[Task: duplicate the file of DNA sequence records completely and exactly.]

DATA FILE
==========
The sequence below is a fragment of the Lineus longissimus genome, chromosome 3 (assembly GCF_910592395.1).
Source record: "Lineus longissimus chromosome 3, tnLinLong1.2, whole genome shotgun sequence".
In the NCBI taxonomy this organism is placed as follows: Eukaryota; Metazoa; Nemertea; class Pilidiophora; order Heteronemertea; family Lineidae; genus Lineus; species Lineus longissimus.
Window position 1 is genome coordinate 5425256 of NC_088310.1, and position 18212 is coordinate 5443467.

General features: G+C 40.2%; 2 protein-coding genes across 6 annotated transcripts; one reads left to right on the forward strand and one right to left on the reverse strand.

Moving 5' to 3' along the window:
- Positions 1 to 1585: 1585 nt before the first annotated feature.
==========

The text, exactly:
The sequence below is a fragment of the Lineus longissimus genome, chromosome 3 (assembly GCF_910592395.1).
Source record: "Lineus longissimus chromosome 3, tnLinLong1.2, whole genome shotgun sequence".
In the NCBI taxonomy this organism is placed as follows: Eukaryota; Metazoa; Nemertea; class Pilidiophora; order Heteronemertea; family Lineidae; genus Lineus; species Lineus longissimus.
Window position 1 is genome coordinate 5425256 of NC_088310.1, and position 18212 is coordinate 5443467.

General features: G+C 40.2%; 2 protein-coding genes across 6 annotated transcripts; one reads left to right on the forward strand and one right to left on the reverse strand.

Moving 5' to 3' along the window:
- Positions 1 to 1585: 1585 nt before the first annotated feature.